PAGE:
• J Jacobson, Islam in Transition: Religion and Identity Among British Pakistani Youth. Routledge, 1998. 177 pages. ISBN 0-415-17085-0
  • M Kapstein, (Review) Collins, Parfit, and the Problem of Personal Identity in Two Philosophical Traditions. Philosophy East and West, 1986.
  • Christine M. Korsgaard, Personal Identity and the Unity of Agency: A Kantian Response to Parfit. Philosophy and Public Affairs, Vol. 18, No. 2 (Spring, 1989), pp. 101-132.
  • JC LaVoie, Ego identity formation in middle adolescence. Journal of Youth and Adolescence, 1976.
  • Michael Metzeltin, Wege zur Europäischen Identität. Individuelle, nationalstaatliche und supranationale Identitätskonstrukte, Berlin, Frank & Timme, 2010. 285 pages. ISBN 978-3-86596-297-3
  • D Mohr, Development of attributes of personal identity. Developmental Psychology, 1978.
  • Parfit, Derek (1971). "Personal identity". Philosophical Review. 80 (1): 3–27. doi:10.2307/2184309. JSTOR 2184309.
  • R W Perrett, C Barton, Personal Identity, Reductionism and the Necessity of Origins. Erkenntnis, 1999.
  • P. Ricoeur, Soi-même comme un autre, 1990. Paris:Seuil. (en: Oneself as another)
  • Robinson, John (1988). "Personal identity and survival". Journal of Philosophy. 85 (6): 319–328. doi:10.2307/2026722. JSTOR 2026722.
  • B Romero, Self-maintenance therapy in Alzheimer's disease. Neuropsychological Rehabilitation, 2001.
  • BM Ross, Remembering the Personal Past: Descriptions of Autobiographical Memory. Oxford University Press, 1991. ISBN 0-19-506894-7
  • S Seligman, RS Shanok, Subjectivity, Complexity and the Social World. Psychoanalytic Dialogues, 1995.
  • JM Shorter, More About Bodily Continuity and Personal Identity. Analysis, 1962.
  • J Sully, Illusions: A Psychological Study. Appleton, 1881. 372 pages.
  • DG Thompson, The Religious Sentiments of the Human Mind. 1888.
  • Michel Weber, "Process and Individuality" in Maria Pachalska and Michel Weber (eds.), Neuropsychology and Philosophy of Mind in Process. Essays in Honor of Jason W. Brown, Frankfurt / Lancaster, Ontos Verlag, 2008, pp. 401-415.
  • Bernard Williams, Bodily Continuity and Personal Identity. Analysis, 1960.
  • Bernard Williams, The Self and the Future, in Philosophical Review 79, 1970.

Online articles

  • Teaching material on personal identity, self, and applied ethics [1]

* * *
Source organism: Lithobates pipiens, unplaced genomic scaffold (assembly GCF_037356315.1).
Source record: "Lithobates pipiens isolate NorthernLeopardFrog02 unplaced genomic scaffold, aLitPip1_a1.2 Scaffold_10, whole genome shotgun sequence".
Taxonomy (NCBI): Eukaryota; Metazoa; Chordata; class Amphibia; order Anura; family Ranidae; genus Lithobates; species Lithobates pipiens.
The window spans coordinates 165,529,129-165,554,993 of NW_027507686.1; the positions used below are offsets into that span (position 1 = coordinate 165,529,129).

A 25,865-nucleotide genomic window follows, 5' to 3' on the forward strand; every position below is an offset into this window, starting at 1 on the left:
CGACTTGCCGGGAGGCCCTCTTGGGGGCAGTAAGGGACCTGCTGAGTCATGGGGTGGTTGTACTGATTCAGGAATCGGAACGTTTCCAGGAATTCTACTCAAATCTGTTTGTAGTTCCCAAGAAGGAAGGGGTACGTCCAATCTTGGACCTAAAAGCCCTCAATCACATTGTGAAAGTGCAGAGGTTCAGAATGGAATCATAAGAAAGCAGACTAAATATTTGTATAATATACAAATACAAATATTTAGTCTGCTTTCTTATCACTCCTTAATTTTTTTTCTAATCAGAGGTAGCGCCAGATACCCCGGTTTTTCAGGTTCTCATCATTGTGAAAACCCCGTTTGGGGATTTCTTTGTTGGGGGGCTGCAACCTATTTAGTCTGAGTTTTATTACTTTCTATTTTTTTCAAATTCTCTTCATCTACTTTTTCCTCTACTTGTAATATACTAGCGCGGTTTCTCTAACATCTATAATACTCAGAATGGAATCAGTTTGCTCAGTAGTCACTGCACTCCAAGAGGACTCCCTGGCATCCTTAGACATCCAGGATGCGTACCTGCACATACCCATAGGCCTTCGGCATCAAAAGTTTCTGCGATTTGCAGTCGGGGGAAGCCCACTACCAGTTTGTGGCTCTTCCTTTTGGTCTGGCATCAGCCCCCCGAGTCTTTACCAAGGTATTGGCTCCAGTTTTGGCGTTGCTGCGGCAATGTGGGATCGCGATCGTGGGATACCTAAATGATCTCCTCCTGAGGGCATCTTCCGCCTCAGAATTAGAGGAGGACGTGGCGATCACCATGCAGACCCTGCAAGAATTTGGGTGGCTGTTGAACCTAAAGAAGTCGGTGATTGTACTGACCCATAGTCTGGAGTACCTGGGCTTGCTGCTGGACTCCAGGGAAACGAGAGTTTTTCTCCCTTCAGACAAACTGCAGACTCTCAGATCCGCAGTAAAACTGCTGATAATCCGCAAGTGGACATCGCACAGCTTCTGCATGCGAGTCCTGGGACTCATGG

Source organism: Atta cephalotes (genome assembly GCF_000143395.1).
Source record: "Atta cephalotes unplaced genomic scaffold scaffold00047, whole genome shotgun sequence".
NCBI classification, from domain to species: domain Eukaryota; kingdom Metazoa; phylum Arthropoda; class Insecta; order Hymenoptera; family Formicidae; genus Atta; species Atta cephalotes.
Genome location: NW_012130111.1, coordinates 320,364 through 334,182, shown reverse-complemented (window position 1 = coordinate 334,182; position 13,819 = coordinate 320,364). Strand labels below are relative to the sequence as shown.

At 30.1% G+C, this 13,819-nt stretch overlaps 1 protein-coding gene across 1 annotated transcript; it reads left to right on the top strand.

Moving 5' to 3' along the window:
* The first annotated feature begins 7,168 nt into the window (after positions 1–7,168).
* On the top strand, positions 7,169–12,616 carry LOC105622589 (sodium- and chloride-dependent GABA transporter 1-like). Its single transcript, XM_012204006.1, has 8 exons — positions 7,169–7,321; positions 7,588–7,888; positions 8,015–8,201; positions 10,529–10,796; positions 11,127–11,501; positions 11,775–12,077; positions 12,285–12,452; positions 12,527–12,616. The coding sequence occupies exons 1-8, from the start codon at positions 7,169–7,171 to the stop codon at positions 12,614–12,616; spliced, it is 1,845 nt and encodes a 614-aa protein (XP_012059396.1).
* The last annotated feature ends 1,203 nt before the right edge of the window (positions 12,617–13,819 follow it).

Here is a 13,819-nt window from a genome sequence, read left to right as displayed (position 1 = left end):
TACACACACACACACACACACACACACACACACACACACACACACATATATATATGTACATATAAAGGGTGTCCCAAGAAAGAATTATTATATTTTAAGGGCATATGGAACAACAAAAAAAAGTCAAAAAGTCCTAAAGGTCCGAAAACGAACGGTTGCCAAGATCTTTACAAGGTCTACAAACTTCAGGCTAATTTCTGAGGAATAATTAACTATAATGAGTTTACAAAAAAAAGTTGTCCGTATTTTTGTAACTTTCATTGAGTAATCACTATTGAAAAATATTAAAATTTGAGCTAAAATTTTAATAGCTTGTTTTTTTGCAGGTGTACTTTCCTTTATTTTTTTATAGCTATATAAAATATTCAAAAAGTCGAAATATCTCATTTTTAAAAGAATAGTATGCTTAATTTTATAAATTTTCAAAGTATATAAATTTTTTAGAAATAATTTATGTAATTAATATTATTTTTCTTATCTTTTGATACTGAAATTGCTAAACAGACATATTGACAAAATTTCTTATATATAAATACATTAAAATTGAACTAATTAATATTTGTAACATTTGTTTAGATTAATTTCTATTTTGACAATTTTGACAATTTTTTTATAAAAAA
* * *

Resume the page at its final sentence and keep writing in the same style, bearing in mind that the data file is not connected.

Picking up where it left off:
External links


Anonymous may refer to:

Anonymity, the state of an individual's personal identity, or personally identifiable information, being publicly unknown

Anonymous work, a work of art or literature that has an unnamed or unknown creator or author

Christine Korsgaard

Christine Marion Korsgaard, (; born April 9, 1952) is an American philosopher and Arthur Kingsley Porter Professor of Philosophy at Harvard University whose main scholarly interests are in moral philosophy and its history; the relation of issues in moral philosophy to issues in metaphysics, the philosophy of mind, and the theory of personal identity; the theory of personal relationships; and in normativity in general.


In medicine, confusion is the quality or state of being bewildered or unclear. The term "acute mental confusion" is often used interchangeably with delirium in the International Statistical Classification of Diseases and Related Health Problems and the Medical Subject Headings publications to describe the pathology. These refer to the loss of orientation, or the ability to place oneself correctly in the world by time, location and personal identity. Mental confusion is sometimes accompanied by disordered consciousness (the loss of linear thinking) and memory loss (the ability to correctly recall previous events or learn new material). The term is from Latin confusĭo, -ōnis, from confundere: "to pour together;" "to mingle together;" "to confuse".

Derek Parfit

Derek Antony Parfit, FBA (; 11 December 1942 – 1 January 2017) was a British philosopher who specialised in personal identity, rationality, and ethics. He is widely considered one of the most important and influential moral philosophers of the late 20th and early 21st centuries.Parfit rose to prominence in 1971 with the publication of his first paper, "Personal Identity". His first book, Reasons and Persons (1984), has been described as the most significant work of moral philosophy since the 1800s. His second book, On What Matters (2011), was widely circulated and discussed for many years before its publication.

For his entire academic career, Parfit worked at Oxford University, where he was an Emeritus Senior Research Fellow at All Souls College at the time of his death. He was also a visiting professor of philosophy at Harvard University, New York University, and Rutgers University. He was awarded 2014 Rolf Schock Prize "for his groundbreaking contributions concerning personal identity, regard for future generations, and analysis of the structure of moral theories."

Fugue state

Dissociative fugue, formerly fugue state or psychogenic fugue, is a dissociative disorder and a rare psychiatric disorder characterized by reversible amnesia for personal identity, including the memories, personality, and other identifying characteristics of individuality. The state can last days, months or longer. Dissociative fugue usually involves unplanned travel or wandering and is sometimes accompanied by the establishment of a new identity. It is a facet of dissociative amnesia, according to the fifth edition of the Diagnostic and Statistical Manual of Mental Disorders (DSM-5).